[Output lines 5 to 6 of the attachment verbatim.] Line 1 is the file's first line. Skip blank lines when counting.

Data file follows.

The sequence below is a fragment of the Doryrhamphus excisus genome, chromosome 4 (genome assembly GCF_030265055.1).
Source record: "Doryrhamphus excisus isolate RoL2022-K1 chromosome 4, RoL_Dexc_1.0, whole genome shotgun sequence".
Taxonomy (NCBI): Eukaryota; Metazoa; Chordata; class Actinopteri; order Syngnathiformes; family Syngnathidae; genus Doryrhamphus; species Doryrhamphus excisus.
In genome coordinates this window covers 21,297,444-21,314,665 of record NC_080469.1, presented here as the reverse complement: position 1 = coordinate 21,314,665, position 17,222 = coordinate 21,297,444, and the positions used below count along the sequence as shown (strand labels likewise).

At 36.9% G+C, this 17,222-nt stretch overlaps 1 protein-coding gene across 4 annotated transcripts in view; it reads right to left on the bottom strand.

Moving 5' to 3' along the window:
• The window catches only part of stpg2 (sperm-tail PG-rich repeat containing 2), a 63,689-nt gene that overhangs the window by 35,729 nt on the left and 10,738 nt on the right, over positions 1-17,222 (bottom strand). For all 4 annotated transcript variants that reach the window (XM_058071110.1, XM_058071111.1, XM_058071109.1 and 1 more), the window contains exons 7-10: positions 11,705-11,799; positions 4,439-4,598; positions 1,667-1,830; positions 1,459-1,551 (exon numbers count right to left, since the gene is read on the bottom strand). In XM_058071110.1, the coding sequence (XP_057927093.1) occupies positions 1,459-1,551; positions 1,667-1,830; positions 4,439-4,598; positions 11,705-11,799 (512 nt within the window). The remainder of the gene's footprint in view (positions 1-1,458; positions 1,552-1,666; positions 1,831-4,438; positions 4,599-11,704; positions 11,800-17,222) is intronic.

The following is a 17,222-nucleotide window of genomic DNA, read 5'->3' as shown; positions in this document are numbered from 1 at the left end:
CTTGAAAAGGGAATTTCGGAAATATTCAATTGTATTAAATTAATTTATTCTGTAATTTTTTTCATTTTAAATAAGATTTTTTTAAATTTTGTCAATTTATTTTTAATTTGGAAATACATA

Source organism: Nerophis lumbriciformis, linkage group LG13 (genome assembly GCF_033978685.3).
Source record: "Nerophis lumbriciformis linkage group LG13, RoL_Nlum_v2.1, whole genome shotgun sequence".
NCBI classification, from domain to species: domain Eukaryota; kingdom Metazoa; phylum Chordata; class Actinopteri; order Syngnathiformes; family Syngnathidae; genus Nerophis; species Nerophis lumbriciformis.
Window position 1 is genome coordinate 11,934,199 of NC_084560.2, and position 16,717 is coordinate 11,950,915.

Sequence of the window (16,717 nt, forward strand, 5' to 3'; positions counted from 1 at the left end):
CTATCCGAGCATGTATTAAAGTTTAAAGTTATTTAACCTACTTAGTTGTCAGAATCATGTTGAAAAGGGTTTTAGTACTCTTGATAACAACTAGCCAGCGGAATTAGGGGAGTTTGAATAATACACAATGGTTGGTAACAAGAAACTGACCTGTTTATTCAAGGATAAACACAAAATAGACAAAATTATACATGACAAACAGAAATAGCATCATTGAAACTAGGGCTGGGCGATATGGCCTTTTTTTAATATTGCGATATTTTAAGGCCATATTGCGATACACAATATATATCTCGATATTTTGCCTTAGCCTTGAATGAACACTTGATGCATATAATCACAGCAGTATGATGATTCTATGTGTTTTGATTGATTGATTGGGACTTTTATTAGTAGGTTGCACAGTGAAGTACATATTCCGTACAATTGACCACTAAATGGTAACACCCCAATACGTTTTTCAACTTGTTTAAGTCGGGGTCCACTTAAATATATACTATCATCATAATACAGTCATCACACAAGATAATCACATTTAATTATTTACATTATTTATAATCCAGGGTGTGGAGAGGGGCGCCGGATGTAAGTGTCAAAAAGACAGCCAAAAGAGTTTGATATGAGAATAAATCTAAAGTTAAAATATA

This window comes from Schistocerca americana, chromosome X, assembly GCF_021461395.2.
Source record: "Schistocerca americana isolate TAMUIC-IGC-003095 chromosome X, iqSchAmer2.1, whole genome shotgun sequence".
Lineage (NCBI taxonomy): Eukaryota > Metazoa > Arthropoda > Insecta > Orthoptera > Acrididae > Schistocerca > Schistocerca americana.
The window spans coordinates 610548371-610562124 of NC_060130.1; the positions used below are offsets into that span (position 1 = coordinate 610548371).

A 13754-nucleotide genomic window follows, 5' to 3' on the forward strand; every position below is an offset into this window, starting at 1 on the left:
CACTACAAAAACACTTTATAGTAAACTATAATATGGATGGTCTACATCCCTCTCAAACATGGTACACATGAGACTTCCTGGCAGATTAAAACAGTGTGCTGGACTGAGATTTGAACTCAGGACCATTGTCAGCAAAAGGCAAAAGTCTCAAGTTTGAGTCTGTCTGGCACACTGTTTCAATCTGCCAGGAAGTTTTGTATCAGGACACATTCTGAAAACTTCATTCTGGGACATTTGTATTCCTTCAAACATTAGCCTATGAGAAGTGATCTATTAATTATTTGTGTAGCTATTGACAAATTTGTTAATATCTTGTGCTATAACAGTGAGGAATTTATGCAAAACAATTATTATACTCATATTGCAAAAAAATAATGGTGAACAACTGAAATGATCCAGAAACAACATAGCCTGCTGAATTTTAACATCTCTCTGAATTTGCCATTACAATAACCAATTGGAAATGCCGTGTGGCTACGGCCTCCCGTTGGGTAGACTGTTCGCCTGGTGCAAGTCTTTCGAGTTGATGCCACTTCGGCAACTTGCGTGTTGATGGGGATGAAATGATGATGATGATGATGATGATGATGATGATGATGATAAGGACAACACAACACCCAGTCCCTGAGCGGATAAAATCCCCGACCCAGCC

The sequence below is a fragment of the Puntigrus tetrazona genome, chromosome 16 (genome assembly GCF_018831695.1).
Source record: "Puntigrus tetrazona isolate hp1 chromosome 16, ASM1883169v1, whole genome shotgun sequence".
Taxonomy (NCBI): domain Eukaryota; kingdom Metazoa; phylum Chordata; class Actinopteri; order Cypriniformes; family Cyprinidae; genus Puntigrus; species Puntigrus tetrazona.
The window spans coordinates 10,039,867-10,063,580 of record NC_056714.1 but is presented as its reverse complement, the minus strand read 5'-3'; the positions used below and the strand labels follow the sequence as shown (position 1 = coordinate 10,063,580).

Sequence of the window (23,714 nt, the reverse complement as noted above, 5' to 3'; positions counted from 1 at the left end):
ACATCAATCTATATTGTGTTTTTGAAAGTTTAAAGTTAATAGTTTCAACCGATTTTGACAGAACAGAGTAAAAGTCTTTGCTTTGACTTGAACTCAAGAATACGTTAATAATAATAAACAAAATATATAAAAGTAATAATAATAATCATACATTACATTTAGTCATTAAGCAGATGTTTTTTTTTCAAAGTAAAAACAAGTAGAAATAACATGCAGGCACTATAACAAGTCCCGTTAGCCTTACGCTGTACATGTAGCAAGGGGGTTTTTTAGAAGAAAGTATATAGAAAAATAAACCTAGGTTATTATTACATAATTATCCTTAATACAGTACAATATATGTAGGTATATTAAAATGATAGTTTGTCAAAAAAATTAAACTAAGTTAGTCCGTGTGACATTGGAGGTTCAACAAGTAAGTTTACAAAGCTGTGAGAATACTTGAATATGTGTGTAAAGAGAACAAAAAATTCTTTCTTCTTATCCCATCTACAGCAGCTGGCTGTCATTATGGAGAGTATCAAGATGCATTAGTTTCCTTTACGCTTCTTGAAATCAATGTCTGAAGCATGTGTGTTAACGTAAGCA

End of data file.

At 36.9% G+C, this 17,222-nt stretch overlaps 1 protein-coding gene across 4 annotated transcripts in view; it reads right to left on the bottom strand.

Moving 5' to 3' along the window: